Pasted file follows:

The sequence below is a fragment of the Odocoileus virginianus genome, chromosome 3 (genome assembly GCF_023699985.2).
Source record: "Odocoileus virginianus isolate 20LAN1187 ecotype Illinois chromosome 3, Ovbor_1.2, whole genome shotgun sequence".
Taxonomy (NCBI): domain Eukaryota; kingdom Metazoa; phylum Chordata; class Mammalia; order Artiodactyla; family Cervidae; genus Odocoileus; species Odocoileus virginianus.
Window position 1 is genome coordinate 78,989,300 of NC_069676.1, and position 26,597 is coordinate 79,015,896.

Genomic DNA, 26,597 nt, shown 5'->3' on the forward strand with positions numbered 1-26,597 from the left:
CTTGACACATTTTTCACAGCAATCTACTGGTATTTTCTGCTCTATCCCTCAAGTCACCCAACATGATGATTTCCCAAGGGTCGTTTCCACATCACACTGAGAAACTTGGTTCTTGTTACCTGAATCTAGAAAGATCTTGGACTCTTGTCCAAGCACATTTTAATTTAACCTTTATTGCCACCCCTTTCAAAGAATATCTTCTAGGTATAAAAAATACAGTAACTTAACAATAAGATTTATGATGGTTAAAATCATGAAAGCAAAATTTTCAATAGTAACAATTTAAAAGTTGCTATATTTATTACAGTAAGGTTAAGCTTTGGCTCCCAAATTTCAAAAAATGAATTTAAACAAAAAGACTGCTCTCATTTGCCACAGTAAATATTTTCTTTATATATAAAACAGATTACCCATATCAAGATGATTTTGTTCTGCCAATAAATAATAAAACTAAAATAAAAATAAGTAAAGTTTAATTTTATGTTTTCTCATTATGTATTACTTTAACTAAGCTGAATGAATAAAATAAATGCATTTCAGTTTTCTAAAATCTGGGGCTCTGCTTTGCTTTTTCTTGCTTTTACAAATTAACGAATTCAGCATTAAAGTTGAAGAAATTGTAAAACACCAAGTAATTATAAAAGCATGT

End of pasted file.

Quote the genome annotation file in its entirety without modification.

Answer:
The sequence below is a fragment of the Odocoileus virginianus genome, chromosome 3 (genome assembly GCF_023699985.2).
Source record: "Odocoileus virginianus isolate 20LAN1187 ecotype Illinois chromosome 3, Ovbor_1.2, whole genome shotgun sequence".
Taxonomy (NCBI): domain Eukaryota; kingdom Metazoa; phylum Chordata; class Mammalia; order Artiodactyla; family Cervidae; genus Odocoileus; species Odocoileus virginianus.
Window position 1 is genome coordinate 78,989,300 of NC_069676.1, and position 26,597 is coordinate 79,015,896.

Genomic DNA, 26,597 nt, shown 5'->3' on the forward strand with positions numbered 1-26,597 from the left:
CTTGACACATTTTTCACAGCAATCTACTGGTATTTTCTGCTCTATCCCTCAAGTCACCCAACATGATGATTTCCCAAGGGTCGTTTCCACATCACACTGAGAAACTTGGTTCTTGTTACCTGAATCTAGAAAGATCTTGGACTCTTGTCCAAGCACATTTTAATTTAACCTTTATTGCCACCCCTTTCAAAGAATATCTTCTAGGTATAAAAAATACAGTAACTTAACAATAAGATTTATGATGGTTAAAATCATGAAAGCAAAATTTTCAATAGTAACAATTTAAAAGTTGCTATATTTATTACAGTAAGGTTAAGCTTTGGCTCCCAAATTTCAAAAAATGAATTTAAACAAAAAGACTGCTCTCATTTGCCACAGTAAATATTTTCTTTATATATAAAACAGATTACCCATATCAAGATGATTTTGTTCTGCCAATAAATAATAAAACTAAAATAAAAATAAGTAAAGTTTAATTTTATGTTTTCTCATTATGTATTACTTTAACTAAGCTGAATGAATAAAATAAATGCATTTCAGTTTTCTAAAATCTGGGGCTCTGCTTTGCTTTTTCTTGCTTTTACAAATTAACGAATTCAGCATTAAAGTTGAAGAAATTGTAAAACACCAAGTAATTATAAAAGCATGT